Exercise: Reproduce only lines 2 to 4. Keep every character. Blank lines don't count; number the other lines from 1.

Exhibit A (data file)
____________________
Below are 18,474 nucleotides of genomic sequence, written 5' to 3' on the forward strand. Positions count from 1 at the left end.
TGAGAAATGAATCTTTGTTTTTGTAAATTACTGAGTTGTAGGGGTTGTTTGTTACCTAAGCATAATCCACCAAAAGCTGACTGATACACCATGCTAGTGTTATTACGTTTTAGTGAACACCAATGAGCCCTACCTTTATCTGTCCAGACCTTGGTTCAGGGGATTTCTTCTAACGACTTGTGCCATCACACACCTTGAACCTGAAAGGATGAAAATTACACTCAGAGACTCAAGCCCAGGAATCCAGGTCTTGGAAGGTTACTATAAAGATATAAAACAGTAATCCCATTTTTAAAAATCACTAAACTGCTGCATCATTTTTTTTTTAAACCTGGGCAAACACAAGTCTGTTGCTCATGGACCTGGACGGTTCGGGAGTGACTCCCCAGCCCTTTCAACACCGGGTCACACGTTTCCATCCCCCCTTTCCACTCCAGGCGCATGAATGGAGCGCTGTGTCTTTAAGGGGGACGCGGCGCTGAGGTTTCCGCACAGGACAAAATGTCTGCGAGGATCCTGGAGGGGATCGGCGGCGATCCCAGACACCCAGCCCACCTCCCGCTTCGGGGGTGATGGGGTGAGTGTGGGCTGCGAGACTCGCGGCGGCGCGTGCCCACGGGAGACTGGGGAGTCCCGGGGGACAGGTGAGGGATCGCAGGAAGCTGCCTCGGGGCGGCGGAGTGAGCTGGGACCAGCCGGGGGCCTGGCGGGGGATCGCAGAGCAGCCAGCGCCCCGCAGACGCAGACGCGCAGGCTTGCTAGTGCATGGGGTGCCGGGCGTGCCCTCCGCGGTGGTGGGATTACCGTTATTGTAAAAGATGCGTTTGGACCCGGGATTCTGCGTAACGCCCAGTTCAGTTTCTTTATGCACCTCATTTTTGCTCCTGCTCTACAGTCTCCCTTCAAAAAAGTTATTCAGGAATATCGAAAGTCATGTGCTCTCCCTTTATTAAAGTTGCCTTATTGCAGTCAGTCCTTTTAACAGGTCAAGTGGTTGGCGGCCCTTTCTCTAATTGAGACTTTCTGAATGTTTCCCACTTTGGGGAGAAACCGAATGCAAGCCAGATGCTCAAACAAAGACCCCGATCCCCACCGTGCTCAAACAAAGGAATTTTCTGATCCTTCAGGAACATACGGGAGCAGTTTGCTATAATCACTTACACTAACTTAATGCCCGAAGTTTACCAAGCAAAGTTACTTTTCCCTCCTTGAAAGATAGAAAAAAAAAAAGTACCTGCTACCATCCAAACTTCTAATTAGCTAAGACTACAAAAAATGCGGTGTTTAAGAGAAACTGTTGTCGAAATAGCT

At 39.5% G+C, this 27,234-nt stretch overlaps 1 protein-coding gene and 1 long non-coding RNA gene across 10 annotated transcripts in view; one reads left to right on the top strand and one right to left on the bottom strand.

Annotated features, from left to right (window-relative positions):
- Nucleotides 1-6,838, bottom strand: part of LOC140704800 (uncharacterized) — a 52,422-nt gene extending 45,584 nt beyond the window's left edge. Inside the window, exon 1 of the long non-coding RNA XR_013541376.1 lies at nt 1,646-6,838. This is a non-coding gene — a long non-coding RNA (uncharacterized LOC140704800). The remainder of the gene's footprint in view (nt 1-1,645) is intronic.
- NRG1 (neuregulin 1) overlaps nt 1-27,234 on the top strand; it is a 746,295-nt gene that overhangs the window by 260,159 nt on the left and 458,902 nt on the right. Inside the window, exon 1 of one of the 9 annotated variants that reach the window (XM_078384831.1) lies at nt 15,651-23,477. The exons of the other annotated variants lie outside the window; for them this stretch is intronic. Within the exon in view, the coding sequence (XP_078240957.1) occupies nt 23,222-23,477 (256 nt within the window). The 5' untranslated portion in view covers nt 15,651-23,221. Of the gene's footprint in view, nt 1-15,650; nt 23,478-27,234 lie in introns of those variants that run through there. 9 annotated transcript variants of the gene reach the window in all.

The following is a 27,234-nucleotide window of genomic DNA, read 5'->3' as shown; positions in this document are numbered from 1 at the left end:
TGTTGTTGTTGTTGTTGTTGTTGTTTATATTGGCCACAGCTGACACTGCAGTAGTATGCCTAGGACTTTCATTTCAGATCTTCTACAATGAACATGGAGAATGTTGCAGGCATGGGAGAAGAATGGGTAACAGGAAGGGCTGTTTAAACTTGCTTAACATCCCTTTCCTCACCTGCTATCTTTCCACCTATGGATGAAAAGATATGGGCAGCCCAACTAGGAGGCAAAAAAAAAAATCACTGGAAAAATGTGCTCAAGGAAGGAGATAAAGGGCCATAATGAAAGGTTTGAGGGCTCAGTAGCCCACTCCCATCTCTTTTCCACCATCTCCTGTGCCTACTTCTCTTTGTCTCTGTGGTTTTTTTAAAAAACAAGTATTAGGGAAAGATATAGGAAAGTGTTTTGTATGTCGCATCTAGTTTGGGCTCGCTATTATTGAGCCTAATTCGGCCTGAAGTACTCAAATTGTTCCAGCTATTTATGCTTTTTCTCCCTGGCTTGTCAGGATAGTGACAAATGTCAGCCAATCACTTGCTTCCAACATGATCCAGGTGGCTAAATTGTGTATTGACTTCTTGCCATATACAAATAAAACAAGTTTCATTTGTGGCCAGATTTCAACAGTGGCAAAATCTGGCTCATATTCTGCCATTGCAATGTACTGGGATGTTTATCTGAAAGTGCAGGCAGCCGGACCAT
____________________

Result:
TGAGAAATGAATCTTTGTTTTTGTAAATTACTGAGTTGTAGGGGTTGTTTGTTACCTAAGCATAATCCACCAAAAGCTGACTGATACACCATGCTAGTGTTATTACGTTTTAGTGAACACCAATGAGCCCTACCTTTATCTGTCCAGACCTTGGTTCAGGGGATTTCTTCTAACGACTTGTGCCATCACACACCTTGAACCTGAAAGGATGAAAATTACACTCAGAGACTCAAGCCCAGGAATCCAGGTCTTGGAAGGTTACTATAAAGATATAAAACAGTAATCCCATTTTTAAAAATCACTAAACTGCTGCATCATTTTTTTTTTAAACCTGGGCAAACACAAGTCTGTTGCTCATGGACCTGGACGGTTCGGGAGTGACTCCCCAGCCCTTTCAACACCGGGTCACACGTTTCCATCCCCCCTTTCCACTCCAGGCGCATGAATGGAGCGCTGTGTCTTTAAGGGGGACGCGGCGCTGAGGTTTCCGCACAGGACAAAATGTCTGCGAGGATCCTGGAGGGGATCGGCGGCGATCCCAGACACCCAGCCCACCTCCCGCTTCGGGGGTGATGGGGTGAGTGTGGGCTGCGAGACTCGCGGCGGCGCGTGCCCACGGGAGACTGGGGAGTCCCGGGGGACAGGTGAGGGATCGCAGGAAGCTGCCTCGGGGCGGCGGAGTGAGCTGGGACCAGCCGGGGGCCTGGCGGGGGATCGCAGAGCAGCCAGCGCCCCGCAGACGCAGACGCGCAGGCTTGCTAGTGCATGGGGTGCCGGGCGTGCCCTCCGCGGTGGTGGGATTACCGTTATTGTAAAAGATGCGTTTGGACCCGGGATTCTGCGTAACGCCCAGTTCAGTTTCTTTATGCACCTCATTTTTGCTCCTGCTCTACAGTCTCCCTTCAAAAAAGTTATTCAGGAATATCGAAAGTCATGTGCTCTCCCTTTATTAAAGTTGCCTTATTGCAGTCAGTCCTTTTAACAGGTCAAGTGGTTGGCGGCCCTTTCTCTAATTGAGACTTTCTGAATGTTTCCCACTTTGGGGAGAAACCGAATGCAAGCCAGATGCTCAAACAAAGACCCCGATCCCCACCGTGCTCAAACAAAGGAATTTTCTGATCCTTCAGGAACATACGGGAGCAGTTTGCTATAATCACTTACACTAACTTAATGCCCGAAGTTTACCAAGCAAAGTTACTTTTCCCTCCTTGAAAGATAGAAAAAAAAAAAGTACCTGCTACCATCCAAACTTCTAATTAGCTAAGACTACAAAAAATGCGGTGTTTAAGAGAAACTGTTGTCGAAATAGCT

At 39.5% G+C, this 27,234-nt stretch overlaps 1 protein-coding gene and 1 long non-coding RNA gene across 10 annotated transcripts in view; one reads left to right on the top strand and one right to left on the bottom strand.

Annotated features, from left to right (window-relative positions):